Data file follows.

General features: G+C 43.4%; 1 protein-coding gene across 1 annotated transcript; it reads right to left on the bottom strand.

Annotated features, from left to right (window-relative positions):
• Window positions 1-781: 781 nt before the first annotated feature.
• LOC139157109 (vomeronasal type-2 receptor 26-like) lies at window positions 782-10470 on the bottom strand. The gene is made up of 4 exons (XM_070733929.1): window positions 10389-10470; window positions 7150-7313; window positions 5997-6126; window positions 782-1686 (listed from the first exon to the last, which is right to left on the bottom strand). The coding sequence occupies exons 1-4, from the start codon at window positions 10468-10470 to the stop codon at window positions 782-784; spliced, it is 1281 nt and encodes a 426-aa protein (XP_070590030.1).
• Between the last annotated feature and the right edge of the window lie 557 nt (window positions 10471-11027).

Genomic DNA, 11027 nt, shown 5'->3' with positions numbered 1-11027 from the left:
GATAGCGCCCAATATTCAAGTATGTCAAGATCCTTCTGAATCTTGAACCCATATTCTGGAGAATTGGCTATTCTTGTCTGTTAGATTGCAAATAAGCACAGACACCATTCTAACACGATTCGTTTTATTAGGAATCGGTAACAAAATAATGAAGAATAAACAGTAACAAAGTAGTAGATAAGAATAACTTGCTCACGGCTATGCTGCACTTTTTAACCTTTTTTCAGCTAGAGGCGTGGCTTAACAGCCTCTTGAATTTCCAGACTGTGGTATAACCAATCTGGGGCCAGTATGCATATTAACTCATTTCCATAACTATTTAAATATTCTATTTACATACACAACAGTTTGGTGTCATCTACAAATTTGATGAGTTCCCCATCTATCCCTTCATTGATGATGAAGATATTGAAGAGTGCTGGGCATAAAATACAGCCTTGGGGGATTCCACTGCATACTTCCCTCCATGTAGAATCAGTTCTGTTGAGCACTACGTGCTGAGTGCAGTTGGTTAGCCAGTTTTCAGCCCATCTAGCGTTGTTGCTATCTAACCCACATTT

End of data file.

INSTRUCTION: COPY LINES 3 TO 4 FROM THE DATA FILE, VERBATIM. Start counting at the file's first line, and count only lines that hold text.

• Window positions 1-781: 781 nt before the first annotated feature.
• LOC139157109 (vomeronasal type-2 receptor 26-like) lies at window positions 782-10470 on the bottom strand. The gene is made up of 4 exons (XM_070733929.1): window positions 10389-10470; window positions 7150-7313; window positions 5997-6126; window positions 782-1686 (listed from the first exon to the last, which is right to left on the bottom strand). The coding sequence occupies exons 1-4, from the start codon at window positions 10468-10470 to the stop codon at window positions 782-784; spliced, it is 1281 nt and encodes a 426-aa protein (XP_070590030.1).